Colorado’s Creative Industries Division, Colorado’s state arts agency, is a division of the Colorado Office of Economic Development and International Trade. Established to capitalize on the immense potential for our creative sector to enhance economic growth in Colorado, the mission of Colorado Creative Industries is to promote, support and expand the creative industries to drive Colorado’s economy, grow jobs and enhance our quality of life.

End of movie tax credits slows NJ film production

ATLANTIC CITY, N.J. (AP) — Anna Crawford didn’t know it, but she was already dead. She moved desperately along the dark Atlantic City waterfront, her pursuer close behind, but soon her demons took her. In her last act of life, she pitched forward onto the dirty ground — but a little too close to the camera tripod.

So, back it went for take three, as the actress returned to her mark.

“We wrapped up filming Aug. 1, but I didn’t realize I didn’t shoot (the murder scene) until I was editing,” said Keith Vaile, director of the thriller “Urn,” shot in 20 different locations in South Jersey. “The scene’s 20 seconds in the movie, but it will take a few minutes to shoot.”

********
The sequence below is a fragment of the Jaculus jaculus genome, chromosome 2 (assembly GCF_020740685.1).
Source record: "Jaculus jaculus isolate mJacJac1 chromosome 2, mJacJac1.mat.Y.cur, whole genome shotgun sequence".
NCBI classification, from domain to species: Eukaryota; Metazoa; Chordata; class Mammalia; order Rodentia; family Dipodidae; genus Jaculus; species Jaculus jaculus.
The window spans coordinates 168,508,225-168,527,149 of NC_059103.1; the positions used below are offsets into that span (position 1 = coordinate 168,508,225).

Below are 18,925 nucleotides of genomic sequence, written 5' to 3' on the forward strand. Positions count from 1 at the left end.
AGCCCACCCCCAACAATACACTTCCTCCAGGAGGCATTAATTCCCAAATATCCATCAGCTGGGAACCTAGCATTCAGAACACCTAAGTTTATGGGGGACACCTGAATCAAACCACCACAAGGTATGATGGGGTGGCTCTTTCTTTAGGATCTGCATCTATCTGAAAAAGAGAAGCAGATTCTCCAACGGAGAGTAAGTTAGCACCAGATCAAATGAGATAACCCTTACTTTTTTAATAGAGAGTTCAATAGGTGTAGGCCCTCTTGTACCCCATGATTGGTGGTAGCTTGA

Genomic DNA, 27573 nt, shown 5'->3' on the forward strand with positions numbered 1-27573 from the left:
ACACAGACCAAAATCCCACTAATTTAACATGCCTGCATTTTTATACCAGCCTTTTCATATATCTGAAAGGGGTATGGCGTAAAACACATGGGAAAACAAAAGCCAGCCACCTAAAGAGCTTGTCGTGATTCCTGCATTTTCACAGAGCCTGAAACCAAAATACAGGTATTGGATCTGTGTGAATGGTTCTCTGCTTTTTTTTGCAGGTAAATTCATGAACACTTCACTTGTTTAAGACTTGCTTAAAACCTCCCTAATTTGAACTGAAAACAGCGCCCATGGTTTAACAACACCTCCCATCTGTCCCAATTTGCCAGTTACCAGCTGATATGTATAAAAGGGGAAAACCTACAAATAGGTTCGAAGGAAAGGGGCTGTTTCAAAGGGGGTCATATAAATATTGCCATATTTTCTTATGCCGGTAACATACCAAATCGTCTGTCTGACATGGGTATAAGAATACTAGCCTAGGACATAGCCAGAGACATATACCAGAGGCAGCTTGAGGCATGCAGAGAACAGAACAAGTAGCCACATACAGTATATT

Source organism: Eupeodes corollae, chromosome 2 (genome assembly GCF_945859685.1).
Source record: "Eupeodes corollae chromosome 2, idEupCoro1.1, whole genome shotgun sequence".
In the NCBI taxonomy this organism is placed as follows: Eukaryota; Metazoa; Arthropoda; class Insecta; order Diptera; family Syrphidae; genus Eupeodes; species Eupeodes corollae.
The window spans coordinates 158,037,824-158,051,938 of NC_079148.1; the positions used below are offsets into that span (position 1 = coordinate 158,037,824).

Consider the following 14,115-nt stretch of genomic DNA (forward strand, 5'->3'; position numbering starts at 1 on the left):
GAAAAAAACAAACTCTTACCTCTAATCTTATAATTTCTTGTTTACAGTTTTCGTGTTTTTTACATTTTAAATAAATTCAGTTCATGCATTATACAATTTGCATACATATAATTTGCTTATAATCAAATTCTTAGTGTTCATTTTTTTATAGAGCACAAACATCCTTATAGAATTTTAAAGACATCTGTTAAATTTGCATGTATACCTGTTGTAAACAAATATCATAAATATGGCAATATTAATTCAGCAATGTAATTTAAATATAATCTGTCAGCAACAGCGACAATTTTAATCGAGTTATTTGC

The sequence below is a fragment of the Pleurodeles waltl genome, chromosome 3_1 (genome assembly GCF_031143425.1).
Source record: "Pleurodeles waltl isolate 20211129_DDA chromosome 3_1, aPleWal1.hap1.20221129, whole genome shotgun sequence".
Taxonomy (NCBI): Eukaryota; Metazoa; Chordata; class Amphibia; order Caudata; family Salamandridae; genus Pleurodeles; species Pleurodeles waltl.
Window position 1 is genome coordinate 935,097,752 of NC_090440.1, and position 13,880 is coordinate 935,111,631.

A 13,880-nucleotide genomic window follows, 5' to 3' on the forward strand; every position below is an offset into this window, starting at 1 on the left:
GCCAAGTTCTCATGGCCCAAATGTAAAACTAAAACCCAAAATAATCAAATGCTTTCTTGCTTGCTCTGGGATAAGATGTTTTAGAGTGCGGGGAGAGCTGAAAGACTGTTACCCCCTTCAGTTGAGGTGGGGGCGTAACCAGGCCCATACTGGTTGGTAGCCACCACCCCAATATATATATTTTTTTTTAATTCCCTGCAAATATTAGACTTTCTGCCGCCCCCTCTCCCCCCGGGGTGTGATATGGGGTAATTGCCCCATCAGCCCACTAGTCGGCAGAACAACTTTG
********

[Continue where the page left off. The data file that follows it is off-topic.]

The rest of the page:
Smaller independent films such as “Urn,” shot for about $10,000 — and Vaile’s first film, “Jersey Devil,” which was featured at this year’s Atlantic City Cinefest — may soon be some of the only productions being shot in New Jersey, industry experts worry, after a state tax credit ends after one more year.

Read more ….

Former Baton Rouge producer pleads guilty in film tax credits scheme

Admitting he received $971,418 for bogus Louisiana film tax credits, former Baton Rouge film producer Gregory M. Walker pleaded guilty Wednesday to a charge of wire fraud.

Walker, 46, could be sentenced to up to 20 years in prison, fined $250,000 and required to forfeit more than $971,418, U.S. District Judge James J. Brady said before the guilty plea.

The judge explained a lengthy list of rights Walker waived in accordance with his plea agreement, which requires Walker to cooperate with government investigators and prosecutors.

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Advocates want Missouri’s film tax credit program reauthorized

As filming of 20th Century Fox’s “Gone Girl” winds down, Cape Girardeau can boast it has hosted a major Hollywood production for several weeks.